One thing I have to point out is that Bush himself basically confirms the veracity of the cocaine story that Hatfield reported and got us all into this lovely little warzone in the first place.
Here's what Miller reports in his Foreword in our book:
Bush replied as follows:
What is most significant here is Bush's final phrase: the press attacked Hatfield for "writing the story"-not for "making that stuff up," or "telling those lies," or whatever other phrase he would have used if he were innocent of Hatfield's charges. (Similarly: "That woman who knew I had dyslexia-I never interviewed her," Bush said dyslexically about Gail Sheehy, who did interview the candidate for her profile in Vanity Fair-and, note well, who, Bush admitted, did not "claim" or "say" but "knew I had dyslexia.") What Bush began to say is also as revealing as what he finally said: "to save-to protect the innocent." An innocent party has no need of being "saved" from a destructive allegation. It is the true report that you're in need of being saved from-whereas "the innocent" might need to be protected from a smear. Throughout the controversy, Bush himself never actually came out and said that Hatfield's charge per se was false, but just that it was "scurrilous," and that the author was himself "a convicted elon," as if that alone proved anything. It was-typically-a deft way to dodge the whole messy question of whether Hatfield's charge was true. Although transparent in his stammerings and "misstatements," Bush was sharp enough to kill the story, and go on (with lots of help) to steal the presidency from the Democrats.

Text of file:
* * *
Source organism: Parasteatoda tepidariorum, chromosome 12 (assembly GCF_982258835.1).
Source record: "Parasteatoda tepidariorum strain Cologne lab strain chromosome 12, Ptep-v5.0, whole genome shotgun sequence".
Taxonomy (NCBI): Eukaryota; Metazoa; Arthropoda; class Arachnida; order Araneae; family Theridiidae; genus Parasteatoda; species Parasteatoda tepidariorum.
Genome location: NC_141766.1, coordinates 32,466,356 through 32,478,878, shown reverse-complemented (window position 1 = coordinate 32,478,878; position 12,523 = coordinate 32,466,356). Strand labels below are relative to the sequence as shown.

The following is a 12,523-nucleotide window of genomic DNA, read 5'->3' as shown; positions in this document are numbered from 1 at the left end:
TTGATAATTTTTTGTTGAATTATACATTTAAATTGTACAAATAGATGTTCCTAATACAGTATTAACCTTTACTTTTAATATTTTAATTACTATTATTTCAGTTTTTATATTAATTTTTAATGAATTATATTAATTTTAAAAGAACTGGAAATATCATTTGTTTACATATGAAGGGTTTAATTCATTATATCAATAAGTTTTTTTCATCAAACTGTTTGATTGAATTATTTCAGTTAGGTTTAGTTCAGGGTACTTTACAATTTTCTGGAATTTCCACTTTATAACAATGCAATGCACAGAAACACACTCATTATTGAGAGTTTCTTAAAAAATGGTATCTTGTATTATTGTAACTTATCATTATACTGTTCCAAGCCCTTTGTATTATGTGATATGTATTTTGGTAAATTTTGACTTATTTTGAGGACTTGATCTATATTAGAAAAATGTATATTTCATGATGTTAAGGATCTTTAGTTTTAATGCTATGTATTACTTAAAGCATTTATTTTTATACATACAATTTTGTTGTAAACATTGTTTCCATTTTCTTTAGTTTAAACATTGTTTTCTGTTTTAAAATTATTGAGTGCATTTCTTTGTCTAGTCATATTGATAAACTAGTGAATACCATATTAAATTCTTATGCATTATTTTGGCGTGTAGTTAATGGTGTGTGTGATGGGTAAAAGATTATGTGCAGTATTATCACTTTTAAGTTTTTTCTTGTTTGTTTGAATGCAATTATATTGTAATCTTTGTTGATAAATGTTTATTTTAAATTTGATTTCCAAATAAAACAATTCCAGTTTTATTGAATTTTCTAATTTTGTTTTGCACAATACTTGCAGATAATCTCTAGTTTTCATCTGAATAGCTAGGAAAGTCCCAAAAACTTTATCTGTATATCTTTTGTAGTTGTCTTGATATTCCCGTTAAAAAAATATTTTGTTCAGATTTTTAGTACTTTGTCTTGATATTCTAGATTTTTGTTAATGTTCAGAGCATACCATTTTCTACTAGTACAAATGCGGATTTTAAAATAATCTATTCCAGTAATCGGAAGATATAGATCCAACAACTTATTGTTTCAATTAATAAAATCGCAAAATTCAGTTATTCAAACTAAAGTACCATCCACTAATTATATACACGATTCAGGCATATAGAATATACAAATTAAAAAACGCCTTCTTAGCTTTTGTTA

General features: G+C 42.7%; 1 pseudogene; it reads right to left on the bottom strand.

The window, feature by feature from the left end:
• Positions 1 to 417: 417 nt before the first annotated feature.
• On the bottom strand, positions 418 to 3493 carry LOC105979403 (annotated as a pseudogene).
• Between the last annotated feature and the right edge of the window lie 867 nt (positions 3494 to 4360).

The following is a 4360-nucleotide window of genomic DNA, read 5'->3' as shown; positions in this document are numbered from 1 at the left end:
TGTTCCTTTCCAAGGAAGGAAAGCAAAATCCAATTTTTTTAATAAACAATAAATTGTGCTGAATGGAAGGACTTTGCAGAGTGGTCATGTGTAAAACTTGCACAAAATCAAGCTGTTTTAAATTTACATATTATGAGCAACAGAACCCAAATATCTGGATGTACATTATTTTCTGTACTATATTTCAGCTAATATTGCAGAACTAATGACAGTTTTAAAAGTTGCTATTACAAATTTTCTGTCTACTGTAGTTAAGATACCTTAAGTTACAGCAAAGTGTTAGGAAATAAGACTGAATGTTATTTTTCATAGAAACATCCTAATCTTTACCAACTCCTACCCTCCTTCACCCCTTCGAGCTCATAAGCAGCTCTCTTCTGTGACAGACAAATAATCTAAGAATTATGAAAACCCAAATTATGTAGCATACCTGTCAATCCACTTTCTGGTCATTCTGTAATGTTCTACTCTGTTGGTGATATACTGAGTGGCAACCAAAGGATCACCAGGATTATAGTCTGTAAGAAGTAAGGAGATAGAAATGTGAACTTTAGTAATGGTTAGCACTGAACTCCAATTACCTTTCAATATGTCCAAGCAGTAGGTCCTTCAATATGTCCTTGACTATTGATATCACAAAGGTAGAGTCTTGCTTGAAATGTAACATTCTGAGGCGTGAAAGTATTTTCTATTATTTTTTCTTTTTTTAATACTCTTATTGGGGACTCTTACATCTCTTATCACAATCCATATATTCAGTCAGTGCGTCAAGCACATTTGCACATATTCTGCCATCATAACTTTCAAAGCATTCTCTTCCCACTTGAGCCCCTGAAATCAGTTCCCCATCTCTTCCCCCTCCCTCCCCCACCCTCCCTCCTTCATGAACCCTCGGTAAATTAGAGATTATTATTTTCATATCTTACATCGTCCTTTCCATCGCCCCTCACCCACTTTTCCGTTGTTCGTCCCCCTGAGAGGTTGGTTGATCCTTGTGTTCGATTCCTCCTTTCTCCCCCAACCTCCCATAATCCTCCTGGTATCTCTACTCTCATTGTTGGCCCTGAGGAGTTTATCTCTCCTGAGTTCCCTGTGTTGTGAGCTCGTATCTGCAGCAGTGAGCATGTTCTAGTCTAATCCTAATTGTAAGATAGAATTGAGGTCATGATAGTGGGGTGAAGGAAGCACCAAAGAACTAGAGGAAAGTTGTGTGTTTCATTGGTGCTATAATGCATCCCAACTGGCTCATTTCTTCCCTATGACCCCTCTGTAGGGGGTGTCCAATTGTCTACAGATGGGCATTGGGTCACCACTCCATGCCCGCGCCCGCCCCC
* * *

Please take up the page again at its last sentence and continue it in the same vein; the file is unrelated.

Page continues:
#10 - For the final reason, I will speak generally about this country, directly to the Buzzflash readers: Fortunate Son is a good book to have by your side for the next four years, because you, like me, care about your country. You don't like Big Business installing their guy in the White House. You don't like the media telling you it's all right. You want democracy, truth, freedom to be really live things, not ideas locked away in a marble tomb. Bush's entire life and this pseudo-election are worthy of study. They are ugly pictures and will make you angry all over again, but you need to know. We all need to know how to fix this country. We have to look at the problems; we have to cure the disease.
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"Fortunate Son" by Jim Hatfield is available as BuzzFlash Premium at http://www.buzzflash.com/premiums/Fortunate_Son.html and on the Soft Skull Web site: http://www.softskull.com.
Sander Hicks also operates the website SanderHicks.com: http://www.SanderHicks.com